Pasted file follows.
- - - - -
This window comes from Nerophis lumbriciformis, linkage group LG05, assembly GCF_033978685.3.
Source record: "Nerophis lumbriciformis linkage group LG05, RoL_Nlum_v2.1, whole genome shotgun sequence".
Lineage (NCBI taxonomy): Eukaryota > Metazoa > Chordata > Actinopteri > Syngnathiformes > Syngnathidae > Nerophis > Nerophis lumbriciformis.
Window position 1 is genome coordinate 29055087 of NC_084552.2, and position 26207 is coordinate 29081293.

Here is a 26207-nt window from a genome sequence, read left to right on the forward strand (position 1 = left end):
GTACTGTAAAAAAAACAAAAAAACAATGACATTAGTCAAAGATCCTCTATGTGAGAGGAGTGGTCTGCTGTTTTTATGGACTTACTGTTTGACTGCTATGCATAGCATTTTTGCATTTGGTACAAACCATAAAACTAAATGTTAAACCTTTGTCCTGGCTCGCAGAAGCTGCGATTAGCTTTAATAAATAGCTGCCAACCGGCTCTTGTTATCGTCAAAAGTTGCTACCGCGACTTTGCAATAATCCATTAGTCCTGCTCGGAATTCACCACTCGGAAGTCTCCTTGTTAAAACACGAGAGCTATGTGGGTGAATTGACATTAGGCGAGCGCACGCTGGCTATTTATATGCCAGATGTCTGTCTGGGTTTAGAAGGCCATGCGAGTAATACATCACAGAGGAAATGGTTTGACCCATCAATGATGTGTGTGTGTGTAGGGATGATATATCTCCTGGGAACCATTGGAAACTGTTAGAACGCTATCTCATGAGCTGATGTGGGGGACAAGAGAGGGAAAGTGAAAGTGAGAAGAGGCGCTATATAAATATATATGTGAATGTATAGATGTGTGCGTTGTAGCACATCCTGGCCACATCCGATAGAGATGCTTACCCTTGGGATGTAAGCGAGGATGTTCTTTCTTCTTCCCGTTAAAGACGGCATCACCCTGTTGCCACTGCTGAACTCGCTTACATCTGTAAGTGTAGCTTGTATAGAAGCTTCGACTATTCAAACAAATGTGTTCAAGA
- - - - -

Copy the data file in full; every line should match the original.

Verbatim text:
This window comes from Nerophis lumbriciformis, linkage group LG05, assembly GCF_033978685.3.
Source record: "Nerophis lumbriciformis linkage group LG05, RoL_Nlum_v2.1, whole genome shotgun sequence".
Lineage (NCBI taxonomy): Eukaryota > Metazoa > Chordata > Actinopteri > Syngnathiformes > Syngnathidae > Nerophis > Nerophis lumbriciformis.
Window position 1 is genome coordinate 29055087 of NC_084552.2, and position 26207 is coordinate 29081293.

Here is a 26207-nt window from a genome sequence, read left to right on the forward strand (position 1 = left end):
GTACTGTAAAAAAAACAAAAAAACAATGACATTAGTCAAAGATCCTCTATGTGAGAGGAGTGGTCTGCTGTTTTTATGGACTTACTGTTTGACTGCTATGCATAGCATTTTTGCATTTGGTACAAACCATAAAACTAAATGTTAAACCTTTGTCCTGGCTCGCAGAAGCTGCGATTAGCTTTAATAAATAGCTGCCAACCGGCTCTTGTTATCGTCAAAAGTTGCTACCGCGACTTTGCAATAATCCATTAGTCCTGCTCGGAATTCACCACTCGGAAGTCTCCTTGTTAAAACACGAGAGCTATGTGGGTGAATTGACATTAGGCGAGCGCACGCTGGCTATTTATATGCCAGATGTCTGTCTGGGTTTAGAAGGCCATGCGAGTAATACATCACAGAGGAAATGGTTTGACCCATCAATGATGTGTGTGTGTGTAGGGATGATATATCTCCTGGGAACCATTGGAAACTGTTAGAACGCTATCTCATGAGCTGATGTGGGGGACAAGAGAGGGAAAGTGAAAGTGAGAAGAGGCGCTATATAAATATATATGTGAATGTATAGATGTGTGCGTTGTAGCACATCCTGGCCACATCCGATAGAGATGCTTACCCTTGGGATGTAAGCGAGGATGTTCTTTCTTCTTCCCGTTAAAGACGGCATCACCCTGTTGCCACTGCTGAACTCGCTTACATCTGTAAGTGTAGCTTGTATAGAAGCTTCGACTATTCAAACAAATGTGTTCAAGA